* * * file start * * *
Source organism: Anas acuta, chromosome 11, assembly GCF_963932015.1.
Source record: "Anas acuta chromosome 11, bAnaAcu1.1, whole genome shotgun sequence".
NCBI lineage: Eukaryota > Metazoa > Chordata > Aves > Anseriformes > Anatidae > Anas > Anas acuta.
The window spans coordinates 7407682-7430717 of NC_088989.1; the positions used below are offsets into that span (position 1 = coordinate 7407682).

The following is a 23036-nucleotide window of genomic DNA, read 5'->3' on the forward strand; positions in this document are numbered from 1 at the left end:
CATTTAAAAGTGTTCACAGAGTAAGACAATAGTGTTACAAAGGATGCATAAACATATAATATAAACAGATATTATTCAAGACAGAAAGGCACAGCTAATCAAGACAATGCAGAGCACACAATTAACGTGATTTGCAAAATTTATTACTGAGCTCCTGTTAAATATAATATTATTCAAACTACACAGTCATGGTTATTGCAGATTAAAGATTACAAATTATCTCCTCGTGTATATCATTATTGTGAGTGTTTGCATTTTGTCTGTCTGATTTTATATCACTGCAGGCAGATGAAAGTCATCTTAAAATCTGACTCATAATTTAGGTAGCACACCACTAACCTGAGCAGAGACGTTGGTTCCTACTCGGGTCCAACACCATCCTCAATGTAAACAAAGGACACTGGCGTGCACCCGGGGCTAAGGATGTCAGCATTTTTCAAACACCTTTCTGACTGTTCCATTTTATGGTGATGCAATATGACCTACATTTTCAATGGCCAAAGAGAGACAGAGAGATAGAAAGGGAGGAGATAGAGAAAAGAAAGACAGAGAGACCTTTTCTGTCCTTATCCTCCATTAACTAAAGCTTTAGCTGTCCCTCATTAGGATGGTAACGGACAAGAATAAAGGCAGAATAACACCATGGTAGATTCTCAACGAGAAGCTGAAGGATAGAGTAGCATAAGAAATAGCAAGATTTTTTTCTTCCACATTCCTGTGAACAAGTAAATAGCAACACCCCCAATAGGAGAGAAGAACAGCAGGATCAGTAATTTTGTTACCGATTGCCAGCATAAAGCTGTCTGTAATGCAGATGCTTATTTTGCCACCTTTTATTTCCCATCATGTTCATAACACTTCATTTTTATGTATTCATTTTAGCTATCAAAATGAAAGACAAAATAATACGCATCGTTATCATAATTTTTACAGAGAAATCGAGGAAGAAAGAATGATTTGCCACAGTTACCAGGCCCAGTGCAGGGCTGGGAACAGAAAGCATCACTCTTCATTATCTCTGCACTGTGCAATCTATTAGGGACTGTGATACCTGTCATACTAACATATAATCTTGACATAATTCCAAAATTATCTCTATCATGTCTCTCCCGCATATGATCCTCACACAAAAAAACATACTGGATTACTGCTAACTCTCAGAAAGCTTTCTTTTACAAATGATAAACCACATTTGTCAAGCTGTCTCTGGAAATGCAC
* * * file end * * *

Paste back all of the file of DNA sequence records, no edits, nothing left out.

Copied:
Source organism: Anas acuta, chromosome 11, assembly GCF_963932015.1.
Source record: "Anas acuta chromosome 11, bAnaAcu1.1, whole genome shotgun sequence".
NCBI lineage: Eukaryota > Metazoa > Chordata > Aves > Anseriformes > Anatidae > Anas > Anas acuta.
The window spans coordinates 7407682-7430717 of NC_088989.1; the positions used below are offsets into that span (position 1 = coordinate 7407682).

The following is a 23036-nucleotide window of genomic DNA, read 5'->3' on the forward strand; positions in this document are numbered from 1 at the left end:
CATTTAAAAGTGTTCACAGAGTAAGACAATAGTGTTACAAAGGATGCATAAACATATAATATAAACAGATATTATTCAAGACAGAAAGGCACAGCTAATCAAGACAATGCAGAGCACACAATTAACGTGATTTGCAAAATTTATTACTGAGCTCCTGTTAAATATAATATTATTCAAACTACACAGTCATGGTTATTGCAGATTAAAGATTACAAATTATCTCCTCGTGTATATCATTATTGTGAGTGTTTGCATTTTGTCTGTCTGATTTTATATCACTGCAGGCAGATGAAAGTCATCTTAAAATCTGACTCATAATTTAGGTAGCACACCACTAACCTGAGCAGAGACGTTGGTTCCTACTCGGGTCCAACACCATCCTCAATGTAAACAAAGGACACTGGCGTGCACCCGGGGCTAAGGATGTCAGCATTTTTCAAACACCTTTCTGACTGTTCCATTTTATGGTGATGCAATATGACCTACATTTTCAATGGCCAAAGAGAGACAGAGAGATAGAAAGGGAGGAGATAGAGAAAAGAAAGACAGAGAGACCTTTTCTGTCCTTATCCTCCATTAACTAAAGCTTTAGCTGTCCCTCATTAGGATGGTAACGGACAAGAATAAAGGCAGAATAACACCATGGTAGATTCTCAACGAGAAGCTGAAGGATAGAGTAGCATAAGAAATAGCAAGATTTTTTTCTTCCACATTCCTGTGAACAAGTAAATAGCAACACCCCCAATAGGAGAGAAGAACAGCAGGATCAGTAATTTTGTTACCGATTGCCAGCATAAAGCTGTCTGTAATGCAGATGCTTATTTTGCCACCTTTTATTTCCCATCATGTTCATAACACTTCATTTTTATGTATTCATTTTAGCTATCAAAATGAAAGACAAAATAATACGCATCGTTATCATAATTTTTACAGAGAAATCGAGGAAGAAAGAATGATTTGCCACAGTTACCAGGCCCAGTGCAGGGCTGGGAACAGAAAGCATCACTCTTCATTATCTCTGCACTGTGCAATCTATTAGGGACTGTGATACCTGTCATACTAACATATAATCTTGACATAATTCCAAAATTATCTCTATCATGTCTCTCCCGCATATGATCCTCACACAAAAAAACATACTGGATTACTGCTAACTCTCAGAAAGCTTTCTTTTACAAATGATAAACCACATTTGTCAAGCTGTCTCTGGAAATGCAC